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employee feeling isolated

Aug 19, 2022

Disenfranchised?

By:Dylan Ratigan

Five years ago most of us couldn’t imagine a world in which we all worked remote all the time. A pandemic has a way of changing things. Two and a half years since we first heard the word, covid, our world has changed, including how we work. But has it been a change for the better?

Our homes morphed from places where we go after work to places where we work. There have been pluses and minuses to that. For workers, the lack of commute times, what we wear during the day and the ability to get household tasks done are just a few positives. However, the lack of collaboration, drop in creativity and overall productivity are undeniable.

Companies want employees back. Employees, having gained power in terms of when and where they work, are reluctant to give up that leverage. Forcing employees back in the office can risk losing talent. Allowing employees to remain remote can make managing workers tough. It’s creating a fissure with no easy solution.

This period in time is eventually going to be seen as a revolution. In the 1900s, it was the Industrial Revolution. At the end of the 20th century, it was the Internet Revolution. And this will eventually come to be seen as a worker revolution that set the tone for years to come.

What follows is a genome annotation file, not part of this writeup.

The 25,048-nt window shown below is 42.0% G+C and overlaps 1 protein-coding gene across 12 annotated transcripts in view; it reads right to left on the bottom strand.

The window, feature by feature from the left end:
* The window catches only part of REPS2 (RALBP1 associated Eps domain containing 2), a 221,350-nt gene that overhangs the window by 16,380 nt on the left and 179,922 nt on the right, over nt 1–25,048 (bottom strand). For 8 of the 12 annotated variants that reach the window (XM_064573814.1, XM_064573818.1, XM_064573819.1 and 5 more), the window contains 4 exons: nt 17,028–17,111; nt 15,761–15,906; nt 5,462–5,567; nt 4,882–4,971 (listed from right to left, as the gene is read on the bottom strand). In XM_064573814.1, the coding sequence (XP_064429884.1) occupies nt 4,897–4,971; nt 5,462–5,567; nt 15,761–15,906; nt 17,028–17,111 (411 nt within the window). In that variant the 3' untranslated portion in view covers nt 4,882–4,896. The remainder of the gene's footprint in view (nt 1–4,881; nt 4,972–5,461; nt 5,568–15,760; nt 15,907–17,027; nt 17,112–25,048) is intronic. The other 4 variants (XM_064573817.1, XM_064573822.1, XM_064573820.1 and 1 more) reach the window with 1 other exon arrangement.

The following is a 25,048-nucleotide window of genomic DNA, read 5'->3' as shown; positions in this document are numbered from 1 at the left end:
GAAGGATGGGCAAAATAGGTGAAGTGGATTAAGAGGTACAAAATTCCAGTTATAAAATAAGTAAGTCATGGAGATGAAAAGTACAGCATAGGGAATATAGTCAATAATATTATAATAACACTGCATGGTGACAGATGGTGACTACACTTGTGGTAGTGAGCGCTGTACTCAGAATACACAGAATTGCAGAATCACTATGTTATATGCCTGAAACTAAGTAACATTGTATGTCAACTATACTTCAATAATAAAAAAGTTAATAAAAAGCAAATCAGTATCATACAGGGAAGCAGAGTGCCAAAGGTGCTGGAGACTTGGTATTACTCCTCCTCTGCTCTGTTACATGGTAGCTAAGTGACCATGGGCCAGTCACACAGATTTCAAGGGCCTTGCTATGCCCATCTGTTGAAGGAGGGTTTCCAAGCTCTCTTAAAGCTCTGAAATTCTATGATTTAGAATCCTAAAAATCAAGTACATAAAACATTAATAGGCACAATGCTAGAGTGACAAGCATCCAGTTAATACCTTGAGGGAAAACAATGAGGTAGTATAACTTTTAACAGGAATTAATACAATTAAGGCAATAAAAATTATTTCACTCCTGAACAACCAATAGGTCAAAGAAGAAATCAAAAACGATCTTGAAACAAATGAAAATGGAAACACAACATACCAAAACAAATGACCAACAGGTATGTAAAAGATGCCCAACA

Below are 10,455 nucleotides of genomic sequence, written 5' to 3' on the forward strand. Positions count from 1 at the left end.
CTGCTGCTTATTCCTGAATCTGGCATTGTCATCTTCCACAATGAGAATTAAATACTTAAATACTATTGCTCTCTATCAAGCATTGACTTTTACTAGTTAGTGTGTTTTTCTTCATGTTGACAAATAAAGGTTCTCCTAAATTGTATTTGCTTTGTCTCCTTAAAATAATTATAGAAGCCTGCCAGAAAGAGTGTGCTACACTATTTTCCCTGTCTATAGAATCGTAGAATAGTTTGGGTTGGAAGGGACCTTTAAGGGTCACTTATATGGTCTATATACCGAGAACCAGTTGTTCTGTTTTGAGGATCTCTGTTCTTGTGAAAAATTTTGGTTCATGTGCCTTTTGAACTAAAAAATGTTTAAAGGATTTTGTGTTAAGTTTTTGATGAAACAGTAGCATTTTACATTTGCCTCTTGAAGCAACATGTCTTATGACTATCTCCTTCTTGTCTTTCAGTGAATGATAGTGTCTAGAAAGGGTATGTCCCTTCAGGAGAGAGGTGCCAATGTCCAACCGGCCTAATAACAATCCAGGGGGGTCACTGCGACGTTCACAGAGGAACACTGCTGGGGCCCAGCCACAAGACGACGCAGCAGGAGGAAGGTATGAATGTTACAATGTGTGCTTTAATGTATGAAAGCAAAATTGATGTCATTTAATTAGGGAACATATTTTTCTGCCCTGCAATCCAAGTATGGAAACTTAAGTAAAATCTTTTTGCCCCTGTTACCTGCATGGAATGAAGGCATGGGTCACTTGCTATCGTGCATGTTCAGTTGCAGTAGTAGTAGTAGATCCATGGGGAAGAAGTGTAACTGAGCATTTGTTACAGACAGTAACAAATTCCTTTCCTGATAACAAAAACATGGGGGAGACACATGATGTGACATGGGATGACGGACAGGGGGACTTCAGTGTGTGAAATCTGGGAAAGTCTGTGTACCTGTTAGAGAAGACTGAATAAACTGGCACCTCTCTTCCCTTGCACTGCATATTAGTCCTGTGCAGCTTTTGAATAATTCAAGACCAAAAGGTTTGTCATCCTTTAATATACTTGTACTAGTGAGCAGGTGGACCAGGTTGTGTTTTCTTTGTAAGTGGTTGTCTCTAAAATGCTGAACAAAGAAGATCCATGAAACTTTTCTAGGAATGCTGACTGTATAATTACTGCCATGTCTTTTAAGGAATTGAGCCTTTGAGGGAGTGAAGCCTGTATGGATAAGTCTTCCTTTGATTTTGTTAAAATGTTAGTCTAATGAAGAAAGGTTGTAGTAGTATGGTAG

Beneath the debate of productivity and flexibility is a bigger issue. Happy workers with a sense of purpose are more engaged. They are more productive. Whether they are in an office or on a couch, the location is irrelevant if they have a sense of purpose. People will seek out ways of engaging if they believe in what they are doing. The obstacles of collaboration are not insurmountable when workers feel their work matters. Therefore, it is not an issue of being in the office or being remote. Rather, it’s an issue of purpose.

We can debate the cost of having people work remotely. We can wax poetic about being in an office and the collaboration it creates. Likewise, we can point out that people tend to work more hours when they work from home. The ability to set one’s own schedule often means when people work, they work more efficiently. But all this misses the point of purpose.

In every other aspect of life, we seek purpose. Whether it’s as parents, a partner to a significant other, part of a sports team or member of a club, we are a species in need of both belonging and appreciation. When we belong and when our presence is appreciated, we are motivated. Bringing people back into an office for the sake of bringing people back into an office will not change productivity. In fact, it may have the opposite effect. Allowing people to work from home without acknowledging their efforts and output can have a similar effect of disengagement.

The bottom line and point being made is, the location is not what leads to productivity. Rather, it’s a question of what are we trying to accomplish. If businesses can articulate that and employees will buy into it, the productivity will take care of itself.

Get into the debate, check out this week's Truth or Skepticism:  "The Threat of Disengagement"


Special Project's Editor Josh Fabian contributed to this article.



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